Would you like a recipe for a giant flop-cake? A big old disaster? To learn from the Masters, all you have to do is look at what we did with a simple idea.  

Agile was pure potential. A great idea that helped us do important things better.  

The idea arose, I’m led to understand, from a simple question. “Could there be a better way?” When you ask that question, you’re inviting any answer. You not attached to any particular vision of the future. Rather you’re driven by a desire to improve what we do and how we do it. Sometimes, how to do things better is not a function of any process, but a set of ideas. That’s what Agile was all about. At least in the early days.  

Don’t Let Your Cake Set 

“Could there be a better way?” is a great question to ask, but you have to ask it often. Not once every two decades. Once your cake starts to set, you risk creating something as rigid as the world you were trying to leave.  

A great recipe can be a re-imagination of traditional tips and tricks. Notions handed down from previous generations. Secrets passed along inside and outside of the culture. Little embellishments, developed over time, improving on the way we’ve done things before. Sometimes, the technology gets better. Sometimes our knowledge of natural science widens our perspectives.  

Failed Product – The Great Teacher 

And sometimes we have to learn by looking at the recipe when it flops. When we take a good look at what we’ve become, we recognize that we may not be better… just further along.  

What’s the best warning that we’re going in the wrong direction?  

A failed product.   

An outcome that’s inedible.  

That’s what current agile tends to be. A mishmash of the overcooked and the undercooked. Sometimes we have whisked together things that don’t belong together. We’ve created something that tastes awful. It might even make you sick.  

Let’s have a look at our recipe. How do we do Agile? When you study from a distance, it’s almost comical.  

The Recipe for Failure 


-Starter dough – a great idea, rooted in service and self-improvement  

-half a pound of attachment to certainty  

-Three tablespoons of Project Management ideals and rituals. (If you are unable to source any, consult your nearest bank).  

-Reintroduce safeguards: use just a pinch of signatures if documentation is unclear.  

-Add 1/4 cup of closed-mindedness 

-Add an equal measure of inability to weather the storm of new and revolutionary ideas  

-Sugar. Lots of sugar. When you think you’ve had enough, add more. The masses love their opiates; give them plenty of it. Internet memes, syrupy sayings, silly distinctions that distract you from the real goal of delivering stuff. Rules, processes, and tools are equally sweet.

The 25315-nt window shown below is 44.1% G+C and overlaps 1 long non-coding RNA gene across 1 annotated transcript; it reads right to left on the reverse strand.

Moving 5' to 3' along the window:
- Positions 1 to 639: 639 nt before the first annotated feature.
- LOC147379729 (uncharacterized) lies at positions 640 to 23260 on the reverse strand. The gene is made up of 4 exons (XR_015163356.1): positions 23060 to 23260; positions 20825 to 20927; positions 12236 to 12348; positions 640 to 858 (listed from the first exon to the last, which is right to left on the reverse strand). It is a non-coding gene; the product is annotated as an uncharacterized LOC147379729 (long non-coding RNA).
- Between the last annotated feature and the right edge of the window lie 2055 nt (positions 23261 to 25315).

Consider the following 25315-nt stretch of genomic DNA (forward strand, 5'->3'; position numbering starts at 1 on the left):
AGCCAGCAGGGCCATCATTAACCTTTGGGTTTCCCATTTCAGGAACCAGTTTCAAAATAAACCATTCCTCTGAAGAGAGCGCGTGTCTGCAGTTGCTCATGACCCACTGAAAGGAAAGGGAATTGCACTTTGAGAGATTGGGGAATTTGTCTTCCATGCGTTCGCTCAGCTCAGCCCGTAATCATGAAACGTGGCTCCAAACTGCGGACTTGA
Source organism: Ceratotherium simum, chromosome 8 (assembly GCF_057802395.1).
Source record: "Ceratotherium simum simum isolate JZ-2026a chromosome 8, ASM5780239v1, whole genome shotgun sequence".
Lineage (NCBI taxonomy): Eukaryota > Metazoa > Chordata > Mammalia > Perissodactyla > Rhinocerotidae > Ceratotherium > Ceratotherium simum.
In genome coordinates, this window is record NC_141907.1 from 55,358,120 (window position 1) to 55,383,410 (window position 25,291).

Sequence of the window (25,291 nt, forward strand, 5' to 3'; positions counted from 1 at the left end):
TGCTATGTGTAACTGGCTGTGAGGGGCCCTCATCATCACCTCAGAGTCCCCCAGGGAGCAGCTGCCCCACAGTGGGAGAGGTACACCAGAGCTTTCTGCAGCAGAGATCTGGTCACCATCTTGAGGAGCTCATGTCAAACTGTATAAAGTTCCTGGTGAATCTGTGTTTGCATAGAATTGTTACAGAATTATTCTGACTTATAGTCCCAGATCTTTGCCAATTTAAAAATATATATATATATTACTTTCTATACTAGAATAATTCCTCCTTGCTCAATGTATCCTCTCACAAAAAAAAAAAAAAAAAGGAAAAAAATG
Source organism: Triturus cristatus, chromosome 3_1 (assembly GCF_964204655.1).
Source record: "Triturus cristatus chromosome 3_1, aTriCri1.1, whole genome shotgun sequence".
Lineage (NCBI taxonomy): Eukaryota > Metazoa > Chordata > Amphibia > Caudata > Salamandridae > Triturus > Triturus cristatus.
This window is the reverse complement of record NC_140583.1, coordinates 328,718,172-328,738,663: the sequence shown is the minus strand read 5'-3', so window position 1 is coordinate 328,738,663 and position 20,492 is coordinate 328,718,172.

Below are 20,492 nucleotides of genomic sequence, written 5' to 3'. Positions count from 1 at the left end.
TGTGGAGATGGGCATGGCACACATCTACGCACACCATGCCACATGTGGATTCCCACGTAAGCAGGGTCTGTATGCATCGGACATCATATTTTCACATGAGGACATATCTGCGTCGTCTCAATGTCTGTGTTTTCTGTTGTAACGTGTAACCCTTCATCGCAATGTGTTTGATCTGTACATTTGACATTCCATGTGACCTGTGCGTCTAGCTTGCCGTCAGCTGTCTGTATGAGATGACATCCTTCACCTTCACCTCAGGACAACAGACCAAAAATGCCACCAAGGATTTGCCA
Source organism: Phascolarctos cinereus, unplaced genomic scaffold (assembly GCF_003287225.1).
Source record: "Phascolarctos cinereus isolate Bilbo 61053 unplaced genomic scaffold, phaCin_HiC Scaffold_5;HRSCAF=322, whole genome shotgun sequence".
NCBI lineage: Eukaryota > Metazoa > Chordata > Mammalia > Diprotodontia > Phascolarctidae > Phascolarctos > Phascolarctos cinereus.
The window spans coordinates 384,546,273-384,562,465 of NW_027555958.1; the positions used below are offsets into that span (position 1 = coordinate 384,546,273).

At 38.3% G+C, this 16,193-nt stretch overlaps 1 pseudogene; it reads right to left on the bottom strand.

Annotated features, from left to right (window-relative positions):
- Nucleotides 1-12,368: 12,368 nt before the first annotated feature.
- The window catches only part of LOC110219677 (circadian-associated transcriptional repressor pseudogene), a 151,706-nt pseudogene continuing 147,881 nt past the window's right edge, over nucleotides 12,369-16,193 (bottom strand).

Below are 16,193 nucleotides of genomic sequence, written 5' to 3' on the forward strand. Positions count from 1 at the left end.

-If your starter dough seems light on complexity, be sure to add some. 


  1. Place the starter dough -the great idea – in a bowl in a room-temperature setting. Let the mixture sit for a while until you can’t stand it anymore. Feel the desire to ruin it rise to the top of your throat. Now begin messing things up. 
  1. First, add the insecurity, self-doubt, and need for certainty. Otherwise, the starter dough/great idea will keep growing uninhibited.  
  1. Now add in the different corporate traditions to ensure that the great idea is no longer active. 
  1. Let the mixture sit and begin to harden. You’re looking for rigidity here. Something that doesn’t give when pressed. If, when pushed with your thumb, it dents and springs back, you’ve done it wrong.  

Most important is your dogged insistence that this is the only way to create the dish, and no other ideas will do. In the event of tampering with or improving this recipe, immediately begin a holy war.  

IMPORTANT: Only do things written this recipe, and never do things that are not. In the event of an emergency, consult some expert on YouTube. 

Cooking instructions:  

  1. Continue to bake at low temperature for about 20 years. Every now and again, open the oven. Notice how inflexible, rock-hard, and idiotic your cake has become.  
  1. Once completed, remove from the oven, and set it on the table to cool. Do not attempt to slice into pieces. It will not work. Simply serve your friends and encourage them to swallow it whole. Notice who partakes fully and without questioning. (These are the people that you need to watch out for. Do not invite them to be part of your team)